Sunday, October 30, 2011

Deadline for donations!

Hi everyone!

Tomorrow, Halloween, is the LAST DAY that I will be taking donations for BIKE NC. It has been a wonderful journey and, with checks still to be deposited and donations made directly to the organizations in the name of BIKE NC, we have raised over $5,000. I am excited by the good work this money will do for the East Durham Children's Initiative, NC Partnership for Children, and Advocates for Children's Services. And I hope this project has helped get the word about the importance of education and education funding. I've had some wonderful conversations and learned a lot.

Last call for donations! Every little bit counts. THANK YOU!

Wednesday, October 19, 2011

Occupy the Classroom

Kristof wrote a piece in the New York Times about early childhood education today:

One common thread, whether I’m reporting on poverty in New York City or in Sierra Leone, is that a good education tends to be the most reliable escalator out of poverty. Another common thread: whether in America or Africa, disadvantaged kids often don’t get a chance to board that escalator. 

The piece is well worth a read. And it's not too late to donate to BIKE NC to support early childhood education at home in North Carolina.

Wednesday, October 12, 2011

Photo - finally in the ocean!

A long overdue photo - finally putting my tired feet in the Atlantic ocean at the end of my bike ride, in Emerald Isle. As soon as I stopped pedaling I found a beach access, which had a long wooden ramp over the dunes. Of course a road bike is useless on the beach, but I rolled and carried it down to the surf anyway. After a long summer of training and five straight days of pedaling, I developed an emotional attachment to my bike and felt it deserved to see the ocean after working so hard.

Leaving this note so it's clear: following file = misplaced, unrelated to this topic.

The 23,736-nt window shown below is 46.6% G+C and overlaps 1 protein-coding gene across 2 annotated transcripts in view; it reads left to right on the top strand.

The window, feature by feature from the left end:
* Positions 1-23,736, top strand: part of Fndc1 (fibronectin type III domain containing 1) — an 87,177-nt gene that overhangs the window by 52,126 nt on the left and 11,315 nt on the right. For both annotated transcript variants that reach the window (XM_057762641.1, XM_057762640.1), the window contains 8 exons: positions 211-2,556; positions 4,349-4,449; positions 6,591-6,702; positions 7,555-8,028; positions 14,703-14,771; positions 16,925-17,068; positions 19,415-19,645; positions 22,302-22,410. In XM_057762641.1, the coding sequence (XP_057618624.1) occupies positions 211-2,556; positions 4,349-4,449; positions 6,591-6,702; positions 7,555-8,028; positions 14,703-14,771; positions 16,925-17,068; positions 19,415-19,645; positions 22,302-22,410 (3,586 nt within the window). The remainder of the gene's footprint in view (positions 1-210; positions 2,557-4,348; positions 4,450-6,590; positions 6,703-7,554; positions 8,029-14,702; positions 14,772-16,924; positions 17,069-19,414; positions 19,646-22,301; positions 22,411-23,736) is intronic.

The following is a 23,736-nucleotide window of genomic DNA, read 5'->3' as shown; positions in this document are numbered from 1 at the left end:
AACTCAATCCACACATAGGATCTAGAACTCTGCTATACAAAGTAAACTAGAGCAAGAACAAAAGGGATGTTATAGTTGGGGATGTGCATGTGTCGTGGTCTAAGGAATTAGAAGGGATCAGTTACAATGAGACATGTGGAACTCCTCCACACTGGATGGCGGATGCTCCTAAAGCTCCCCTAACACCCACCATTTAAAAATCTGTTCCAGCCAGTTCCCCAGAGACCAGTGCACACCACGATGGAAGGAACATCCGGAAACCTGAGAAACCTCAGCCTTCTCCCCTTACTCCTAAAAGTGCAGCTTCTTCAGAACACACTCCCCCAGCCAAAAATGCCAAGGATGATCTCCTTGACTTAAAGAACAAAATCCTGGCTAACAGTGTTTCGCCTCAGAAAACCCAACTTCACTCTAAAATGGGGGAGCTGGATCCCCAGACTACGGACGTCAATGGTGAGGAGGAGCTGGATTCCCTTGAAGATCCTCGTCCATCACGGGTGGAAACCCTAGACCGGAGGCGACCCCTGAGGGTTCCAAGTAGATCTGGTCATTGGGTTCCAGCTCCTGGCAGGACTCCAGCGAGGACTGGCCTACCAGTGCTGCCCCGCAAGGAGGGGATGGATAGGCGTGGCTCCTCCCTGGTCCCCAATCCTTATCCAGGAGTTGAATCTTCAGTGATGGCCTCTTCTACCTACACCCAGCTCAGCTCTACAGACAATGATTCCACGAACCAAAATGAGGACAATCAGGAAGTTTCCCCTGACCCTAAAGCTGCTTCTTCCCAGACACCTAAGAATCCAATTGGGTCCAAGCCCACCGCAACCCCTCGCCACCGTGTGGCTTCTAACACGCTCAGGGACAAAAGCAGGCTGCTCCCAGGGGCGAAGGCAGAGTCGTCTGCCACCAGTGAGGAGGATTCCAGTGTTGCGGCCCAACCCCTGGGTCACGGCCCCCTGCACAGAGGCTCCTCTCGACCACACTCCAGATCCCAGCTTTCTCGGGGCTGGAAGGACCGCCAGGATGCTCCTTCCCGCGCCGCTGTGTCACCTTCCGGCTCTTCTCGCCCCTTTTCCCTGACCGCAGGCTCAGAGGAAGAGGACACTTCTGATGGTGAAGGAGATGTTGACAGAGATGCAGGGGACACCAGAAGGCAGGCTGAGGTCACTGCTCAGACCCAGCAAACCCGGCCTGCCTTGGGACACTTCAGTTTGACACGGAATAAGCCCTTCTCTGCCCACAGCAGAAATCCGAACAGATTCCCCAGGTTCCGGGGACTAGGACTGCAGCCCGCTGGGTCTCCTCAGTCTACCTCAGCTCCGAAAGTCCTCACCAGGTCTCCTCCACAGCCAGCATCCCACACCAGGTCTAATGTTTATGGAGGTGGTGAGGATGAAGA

More than a week after finishing the bike ride, I feel grateful and happy for the experience and amazed by how far away it already feels. It seems so easy, looking back, but of course it wasn't. At times - fleeting - it felt darn miserable. But the feeling at the end of the ride, standing on that beach, and all the support and and affirmation I've gotten since coming home, were worth it completely. I did something a little crazy, a little bit different, and people noticed. And they noticed the message - invest in education - in the process. That is my hope.

The lines are still open for donations to BIKE NC. If you have donated already, thank you SO much. Please continue to pay attention to education. To how it's written about in the media and discussed by politicians. And raise your own voice - tell your congressmen to invest in education; volunteer at a school. Call up the East Durham Children's Initiative or NC Partnership for Children and ask them how you can get involved. And share your stories with me. The blog will stay up. I want to hear from you.